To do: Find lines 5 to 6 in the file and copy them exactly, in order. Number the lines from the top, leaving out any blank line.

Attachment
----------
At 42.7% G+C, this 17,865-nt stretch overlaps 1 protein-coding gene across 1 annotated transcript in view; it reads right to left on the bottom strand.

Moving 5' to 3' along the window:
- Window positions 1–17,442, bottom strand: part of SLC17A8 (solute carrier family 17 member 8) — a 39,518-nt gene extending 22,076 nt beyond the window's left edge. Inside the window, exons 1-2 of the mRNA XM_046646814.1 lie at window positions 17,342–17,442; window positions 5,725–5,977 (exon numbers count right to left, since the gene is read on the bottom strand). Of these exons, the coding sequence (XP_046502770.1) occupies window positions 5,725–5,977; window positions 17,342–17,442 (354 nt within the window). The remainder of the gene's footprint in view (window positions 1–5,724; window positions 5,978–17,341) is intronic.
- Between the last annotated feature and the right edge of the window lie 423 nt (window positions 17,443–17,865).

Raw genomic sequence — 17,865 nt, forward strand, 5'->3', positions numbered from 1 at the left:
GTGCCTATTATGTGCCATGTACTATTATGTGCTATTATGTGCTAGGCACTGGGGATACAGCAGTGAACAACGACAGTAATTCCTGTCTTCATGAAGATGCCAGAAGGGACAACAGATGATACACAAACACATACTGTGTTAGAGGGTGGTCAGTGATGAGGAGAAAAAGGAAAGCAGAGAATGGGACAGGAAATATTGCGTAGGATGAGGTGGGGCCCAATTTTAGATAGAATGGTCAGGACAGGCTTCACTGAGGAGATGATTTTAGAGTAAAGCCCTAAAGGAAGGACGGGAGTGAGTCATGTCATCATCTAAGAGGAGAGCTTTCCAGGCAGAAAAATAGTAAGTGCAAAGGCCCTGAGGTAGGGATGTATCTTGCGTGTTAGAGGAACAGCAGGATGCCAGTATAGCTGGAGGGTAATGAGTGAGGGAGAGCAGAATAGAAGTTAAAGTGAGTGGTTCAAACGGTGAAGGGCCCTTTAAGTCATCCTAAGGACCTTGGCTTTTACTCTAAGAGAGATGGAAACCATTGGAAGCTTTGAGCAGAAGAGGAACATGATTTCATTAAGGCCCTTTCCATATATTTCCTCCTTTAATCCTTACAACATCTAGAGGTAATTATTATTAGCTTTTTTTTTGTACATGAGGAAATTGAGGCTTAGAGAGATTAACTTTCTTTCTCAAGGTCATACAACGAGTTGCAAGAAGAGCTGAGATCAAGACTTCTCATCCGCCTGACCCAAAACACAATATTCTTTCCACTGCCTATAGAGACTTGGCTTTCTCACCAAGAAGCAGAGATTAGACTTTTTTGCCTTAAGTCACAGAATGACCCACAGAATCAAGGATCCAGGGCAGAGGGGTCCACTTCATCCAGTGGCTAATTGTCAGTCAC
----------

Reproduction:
Raw genomic sequence — 17,865 nt, forward strand, 5'->3', positions numbered from 1 at the left:
GTGCCTATTATGTGCCATGTACTATTATGTGCTATTATGTGCTAGGCACTGGGGATACAGCAGTGAACAACGACAGTAATTCCTGTCTTCATGAAGATGCCAGAAGGGACAACAGATGATACACAAACACATACTGTGTTAGAGGGTGGTCAGTGATGAGGAGAAAAAGGAAAGCAGAGAATGGGACAGGAAATATTGCGTAGGATGAGGTGGGGCCCAATTTTAGATAGAATGGTCAGGACAGGCTTCACTGAGGAGATGATTTTAGAGTAAAGCCCTAAAGGAAGGACGGGAGTGAGTCATGTCATCATCTAAGAGGAGAGCTTTCCAGGCAGAAAAATAGTAAGTGCAAAGGCCCTGAGGTAGGGATGTATCTTGCGTGTTAGAGGAACAGCAGGATGCCAGTATAGCTGGAGGGTAATGAGTGAGGGAGAGCAGAATAGAAGTTAAAGTGAGTGGTTCAAACGGTGAAGGGCCCTTTAAGTCATCCTAAGGACCTTGGCTTTTACTCTAAGAGAGATGGAAACCATTGGAAGCTTTGAGCAGAAGAGGAACATGATTTCATTAAGGCCCTTTCCATATATTTCCTCCTTTAATCCTTACAACATCTAGAGGTAATTATTATTAGCTTTTTTTTTGTACATGAGGAAATTGAGGCTTAGAGAGATTAACTTTCTTTCTCAAGGTCATACAACGAGTTGCAAGAAGAGCTGAGATCAAGACTTCTCATCCGCCTGACCCAAAACACAATATTCTTTCCACTGCCTATAGAGACTTGGCTTTCTCACCAAGAAGCAGAGATTAGACTTTTTTGCCTTAAGTCACAGAATGACCCACAGAATCAAGGATCCAGGGCAGAGGGGTCCACTTCATCCAGTGGCTAATTGTCAGTCAC